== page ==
Transform multiple-line cell contents into columns in Excel

By David H. Ringstrom, CPA

Sometimes in Excel you may encounter a situation such as that shown in Figure 1, where each cell contains multiple lines of data. It's not a huge task to manually type a few records, but what if you have dozens or hundreds of records in this format? In this article I'll explain some simple techniques that can make quick work of transforming this data into columns.
 
Figure 1: It can be difficult to convert multiple lines of text in a single cell into columns
 
Expert Tip: If you want to recreate data similar to what you see in Figure 1, type a line of text in a cell, and then press Alt-Enter to add a new line.
 
The first step in the process is to use the SUBSTITUTE function to replace the non-printing new line character with another character. You must use a formula, because Excel's Find and Replace feature doesn't allow you to replace non-printing characters such as new lines. In a pinch, you can use Word to carry out such replacements, as shown in Figure 2, but it's easy to use SUBSTITUTE.
 
Figure 2: Word allows you to find and replace non-printing characters, but Excel doesn't.
 
The SUBSTITUTE function has four arguments:
 
·                     text – In this case, text will be a cell that contains new line characters
·                     old_text - Excel's CHAR function can generate the non-printable new line character
·                     new_text – I like to use the | symbol (often referred to as the pipe symbol) as a unique identifier in place of the new line character. This symbol usually appears above the \ key on your keyboard.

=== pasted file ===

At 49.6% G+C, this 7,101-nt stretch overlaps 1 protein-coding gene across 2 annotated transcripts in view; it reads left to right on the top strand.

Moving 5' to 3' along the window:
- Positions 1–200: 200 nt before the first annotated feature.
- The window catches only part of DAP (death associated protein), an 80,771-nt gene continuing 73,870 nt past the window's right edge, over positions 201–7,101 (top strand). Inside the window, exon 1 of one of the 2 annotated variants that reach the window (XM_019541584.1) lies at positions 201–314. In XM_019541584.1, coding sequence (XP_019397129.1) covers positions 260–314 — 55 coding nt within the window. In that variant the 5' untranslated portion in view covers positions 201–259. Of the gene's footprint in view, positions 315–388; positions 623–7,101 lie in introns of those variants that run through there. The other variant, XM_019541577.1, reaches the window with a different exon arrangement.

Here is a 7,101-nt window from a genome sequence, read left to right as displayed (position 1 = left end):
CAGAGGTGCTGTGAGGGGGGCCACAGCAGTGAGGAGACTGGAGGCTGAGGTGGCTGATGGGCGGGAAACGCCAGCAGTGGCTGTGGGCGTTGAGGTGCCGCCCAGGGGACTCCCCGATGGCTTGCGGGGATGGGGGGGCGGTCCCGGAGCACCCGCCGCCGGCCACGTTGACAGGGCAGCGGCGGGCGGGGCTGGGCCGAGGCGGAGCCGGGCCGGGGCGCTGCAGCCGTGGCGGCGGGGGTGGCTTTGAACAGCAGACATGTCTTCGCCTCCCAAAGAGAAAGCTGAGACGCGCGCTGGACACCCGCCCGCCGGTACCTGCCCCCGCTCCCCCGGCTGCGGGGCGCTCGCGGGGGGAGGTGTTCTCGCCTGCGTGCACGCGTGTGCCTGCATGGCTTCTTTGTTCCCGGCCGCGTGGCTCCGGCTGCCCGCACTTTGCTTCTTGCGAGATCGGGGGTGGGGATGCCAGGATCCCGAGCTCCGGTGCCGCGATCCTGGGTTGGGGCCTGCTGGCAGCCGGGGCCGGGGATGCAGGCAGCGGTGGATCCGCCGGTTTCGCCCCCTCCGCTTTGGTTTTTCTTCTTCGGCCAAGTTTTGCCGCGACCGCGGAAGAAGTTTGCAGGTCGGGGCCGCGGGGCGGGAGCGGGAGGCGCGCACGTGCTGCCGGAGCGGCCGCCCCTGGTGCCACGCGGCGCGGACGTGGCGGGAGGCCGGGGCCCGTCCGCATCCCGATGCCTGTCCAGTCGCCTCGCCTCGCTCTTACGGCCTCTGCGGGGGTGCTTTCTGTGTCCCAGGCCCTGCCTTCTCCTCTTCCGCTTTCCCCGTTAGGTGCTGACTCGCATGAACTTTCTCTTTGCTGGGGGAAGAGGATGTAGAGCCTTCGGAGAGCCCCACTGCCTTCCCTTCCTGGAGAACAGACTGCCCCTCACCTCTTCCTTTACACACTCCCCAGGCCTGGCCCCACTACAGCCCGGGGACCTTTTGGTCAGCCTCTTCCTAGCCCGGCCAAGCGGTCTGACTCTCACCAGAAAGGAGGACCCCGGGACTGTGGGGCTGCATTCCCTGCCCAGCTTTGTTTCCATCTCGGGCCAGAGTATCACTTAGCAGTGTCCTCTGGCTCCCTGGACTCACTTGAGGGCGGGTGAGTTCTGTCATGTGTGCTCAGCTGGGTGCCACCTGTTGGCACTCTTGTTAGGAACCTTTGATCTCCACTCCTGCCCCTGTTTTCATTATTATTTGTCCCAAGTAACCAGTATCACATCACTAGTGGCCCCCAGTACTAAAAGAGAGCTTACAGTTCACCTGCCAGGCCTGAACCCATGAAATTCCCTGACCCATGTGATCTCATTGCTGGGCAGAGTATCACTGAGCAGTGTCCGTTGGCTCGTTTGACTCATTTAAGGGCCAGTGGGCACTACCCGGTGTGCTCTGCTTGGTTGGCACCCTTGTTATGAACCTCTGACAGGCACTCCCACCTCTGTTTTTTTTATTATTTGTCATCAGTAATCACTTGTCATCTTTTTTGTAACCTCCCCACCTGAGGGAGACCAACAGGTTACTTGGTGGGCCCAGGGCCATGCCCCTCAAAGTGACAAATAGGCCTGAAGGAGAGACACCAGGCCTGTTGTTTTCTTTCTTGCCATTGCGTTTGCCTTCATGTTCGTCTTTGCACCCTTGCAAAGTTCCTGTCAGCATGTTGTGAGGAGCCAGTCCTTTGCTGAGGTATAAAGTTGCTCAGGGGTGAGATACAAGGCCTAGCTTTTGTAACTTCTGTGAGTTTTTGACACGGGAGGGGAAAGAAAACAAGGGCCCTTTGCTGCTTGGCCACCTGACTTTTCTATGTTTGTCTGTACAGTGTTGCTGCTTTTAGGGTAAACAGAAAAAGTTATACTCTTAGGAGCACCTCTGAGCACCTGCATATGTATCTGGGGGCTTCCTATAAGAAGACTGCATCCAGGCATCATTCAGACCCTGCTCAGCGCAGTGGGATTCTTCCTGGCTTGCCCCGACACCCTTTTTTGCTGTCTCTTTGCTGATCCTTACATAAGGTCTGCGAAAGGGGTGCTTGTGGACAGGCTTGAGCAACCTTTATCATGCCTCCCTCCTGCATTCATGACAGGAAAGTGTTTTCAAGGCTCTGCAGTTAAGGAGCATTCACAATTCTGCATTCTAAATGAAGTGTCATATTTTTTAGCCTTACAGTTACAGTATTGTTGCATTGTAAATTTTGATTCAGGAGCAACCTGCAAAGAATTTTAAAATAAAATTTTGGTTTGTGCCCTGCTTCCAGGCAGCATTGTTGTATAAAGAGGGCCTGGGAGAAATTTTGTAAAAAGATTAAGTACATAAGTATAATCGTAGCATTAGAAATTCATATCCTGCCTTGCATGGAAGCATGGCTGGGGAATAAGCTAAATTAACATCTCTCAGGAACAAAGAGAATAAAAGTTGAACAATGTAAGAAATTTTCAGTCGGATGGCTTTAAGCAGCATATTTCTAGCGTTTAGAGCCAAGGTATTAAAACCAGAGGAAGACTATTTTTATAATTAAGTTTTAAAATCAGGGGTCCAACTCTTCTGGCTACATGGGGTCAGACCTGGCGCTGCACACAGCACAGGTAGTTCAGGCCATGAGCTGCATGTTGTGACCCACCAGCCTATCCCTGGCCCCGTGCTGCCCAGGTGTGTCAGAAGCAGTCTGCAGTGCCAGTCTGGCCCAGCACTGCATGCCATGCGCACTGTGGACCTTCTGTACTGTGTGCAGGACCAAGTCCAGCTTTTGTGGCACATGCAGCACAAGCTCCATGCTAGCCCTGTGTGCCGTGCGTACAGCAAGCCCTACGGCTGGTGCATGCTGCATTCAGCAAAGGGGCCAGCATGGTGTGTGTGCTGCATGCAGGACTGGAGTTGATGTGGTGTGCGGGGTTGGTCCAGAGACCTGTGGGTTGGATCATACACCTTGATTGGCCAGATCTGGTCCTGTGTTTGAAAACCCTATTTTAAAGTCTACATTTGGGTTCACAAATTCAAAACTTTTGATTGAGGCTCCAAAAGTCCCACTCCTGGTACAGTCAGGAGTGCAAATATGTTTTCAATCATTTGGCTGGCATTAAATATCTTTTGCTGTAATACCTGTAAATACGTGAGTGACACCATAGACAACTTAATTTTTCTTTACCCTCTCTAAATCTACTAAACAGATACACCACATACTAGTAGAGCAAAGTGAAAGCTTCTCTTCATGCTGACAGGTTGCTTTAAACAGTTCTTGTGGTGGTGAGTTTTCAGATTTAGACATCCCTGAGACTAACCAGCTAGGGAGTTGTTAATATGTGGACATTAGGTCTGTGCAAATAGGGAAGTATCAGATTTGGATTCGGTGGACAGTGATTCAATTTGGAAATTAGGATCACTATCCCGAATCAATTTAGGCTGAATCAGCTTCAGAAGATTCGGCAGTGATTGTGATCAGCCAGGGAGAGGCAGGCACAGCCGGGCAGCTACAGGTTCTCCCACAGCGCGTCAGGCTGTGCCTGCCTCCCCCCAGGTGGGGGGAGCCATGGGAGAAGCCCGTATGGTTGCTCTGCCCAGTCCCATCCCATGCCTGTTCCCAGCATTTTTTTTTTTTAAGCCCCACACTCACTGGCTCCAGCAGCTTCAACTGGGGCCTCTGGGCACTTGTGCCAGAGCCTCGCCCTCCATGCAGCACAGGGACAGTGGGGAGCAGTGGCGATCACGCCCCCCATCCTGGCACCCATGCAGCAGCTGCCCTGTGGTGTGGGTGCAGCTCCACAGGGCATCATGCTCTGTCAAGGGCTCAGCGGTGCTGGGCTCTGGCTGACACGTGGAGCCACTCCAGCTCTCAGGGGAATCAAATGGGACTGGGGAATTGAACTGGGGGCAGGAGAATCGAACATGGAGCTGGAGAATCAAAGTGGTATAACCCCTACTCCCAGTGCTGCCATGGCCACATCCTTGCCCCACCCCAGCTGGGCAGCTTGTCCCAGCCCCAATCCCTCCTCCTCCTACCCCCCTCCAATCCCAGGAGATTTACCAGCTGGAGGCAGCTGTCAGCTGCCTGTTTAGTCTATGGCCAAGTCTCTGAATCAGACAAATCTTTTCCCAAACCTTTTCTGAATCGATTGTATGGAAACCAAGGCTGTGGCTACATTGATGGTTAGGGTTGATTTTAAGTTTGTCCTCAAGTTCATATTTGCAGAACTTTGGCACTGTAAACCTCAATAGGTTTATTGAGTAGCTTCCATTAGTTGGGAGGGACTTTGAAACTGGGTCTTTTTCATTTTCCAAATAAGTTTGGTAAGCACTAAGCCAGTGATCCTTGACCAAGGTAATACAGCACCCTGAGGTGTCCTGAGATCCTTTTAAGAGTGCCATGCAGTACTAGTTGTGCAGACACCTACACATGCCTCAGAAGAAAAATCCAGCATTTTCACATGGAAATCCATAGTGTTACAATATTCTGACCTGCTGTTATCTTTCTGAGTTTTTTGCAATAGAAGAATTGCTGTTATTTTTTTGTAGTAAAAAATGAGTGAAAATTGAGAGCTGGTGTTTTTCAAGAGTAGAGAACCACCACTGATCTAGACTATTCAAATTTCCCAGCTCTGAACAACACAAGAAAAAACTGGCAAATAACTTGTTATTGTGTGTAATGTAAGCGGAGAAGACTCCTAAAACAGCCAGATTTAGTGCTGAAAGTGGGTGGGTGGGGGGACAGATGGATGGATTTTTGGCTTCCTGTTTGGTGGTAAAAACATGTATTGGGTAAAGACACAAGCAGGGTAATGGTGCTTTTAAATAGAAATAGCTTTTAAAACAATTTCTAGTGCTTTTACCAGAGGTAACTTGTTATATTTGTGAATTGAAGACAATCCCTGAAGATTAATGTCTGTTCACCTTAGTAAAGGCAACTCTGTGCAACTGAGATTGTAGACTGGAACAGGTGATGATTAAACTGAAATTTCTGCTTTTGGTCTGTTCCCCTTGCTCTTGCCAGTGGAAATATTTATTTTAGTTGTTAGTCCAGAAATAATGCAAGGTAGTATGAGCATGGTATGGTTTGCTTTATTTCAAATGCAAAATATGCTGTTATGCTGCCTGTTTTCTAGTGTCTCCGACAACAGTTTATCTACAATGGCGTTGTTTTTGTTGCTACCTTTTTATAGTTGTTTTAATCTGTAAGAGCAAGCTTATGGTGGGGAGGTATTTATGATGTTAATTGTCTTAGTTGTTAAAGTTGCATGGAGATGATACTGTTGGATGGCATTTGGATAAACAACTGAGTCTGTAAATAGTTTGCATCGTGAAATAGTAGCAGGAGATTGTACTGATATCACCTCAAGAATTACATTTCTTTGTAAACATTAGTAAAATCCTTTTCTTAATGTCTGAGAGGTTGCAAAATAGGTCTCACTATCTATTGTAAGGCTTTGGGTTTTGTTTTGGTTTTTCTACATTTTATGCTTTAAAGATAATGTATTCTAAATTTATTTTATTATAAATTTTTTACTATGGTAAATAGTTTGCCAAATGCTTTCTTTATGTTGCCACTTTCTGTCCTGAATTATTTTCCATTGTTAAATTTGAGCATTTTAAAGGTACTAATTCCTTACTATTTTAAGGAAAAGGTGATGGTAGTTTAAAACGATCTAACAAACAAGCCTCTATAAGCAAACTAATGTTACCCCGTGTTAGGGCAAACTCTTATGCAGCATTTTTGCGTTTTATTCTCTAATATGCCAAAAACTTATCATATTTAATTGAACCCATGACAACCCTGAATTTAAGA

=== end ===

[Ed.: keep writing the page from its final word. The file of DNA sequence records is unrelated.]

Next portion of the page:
·                     instance_num – This is an optional argument that I'll omit in this case because I want to replace all of the new line characters with the pipe symbol. If I put a number here, only that quantity of new line characters would be replaced.
 
Excel's CHAR function just has a single argument wherein you indicate the number of the character that you want to return. New line characters are number 10, so I'll use CHAR(10) to indicate a new line. Here is a chart of all of the character symbols.
 
Now I'm ready to enter the formula shown in Figure 2 into cell B1. Click on cell B1, and then double-click the Fill Handle in the lower right-hand corner of the cell to copy the formula down through cell B5. As you can see in Figure 3, the SUBSTITUTE function takes the data from its original display in multiple rows and puts it into a single row, with a | symbol in between data that was on each row.
 
Figure 3: The SUBSTITUTE function transforms the multi-line data into a single line.
 
Now select cells B1 through B5, and then press Ctrl-C to copy the range to the clipboard. Right-click on cell B1, choose Paste Special, and then Values. Leave cells B1 through B5 selected, and choose Data, and then Text to Columns.
 
As shown in Figure 4, choose Delimited, and then click Next. Then, as shown in Figure 5, choose Other, and enter the | symbol. You can clear the checkbox for Tab, or leave it clicked – this won't have any impact if your data doesn't contain tab characters. Click Finish to complete the wizard steps. As you can see in Figure 6, the data is now transformed into columns!
 
Figure 4: Choose Delimited on the first screen of the Text to Columns wizard.
 
Figure 5: Choose Other, specify | as the separator, and then click Finish.
 
Figure 6: Text to columns transformed the data from rows within a single cell into columns.
 
About the author:
David H. Ringstrom, CPA heads up Accounting Advisors, Inc., an Atlanta-based software and database consulting firm providing training and consulting services nationwide. Contact David at david@acctadv.com or follow him on Twitter. David speaks at conferences about Microsoft Excel, and presents webcasts for several CPE providers, including AccountingWEB partner CPE Link.
 

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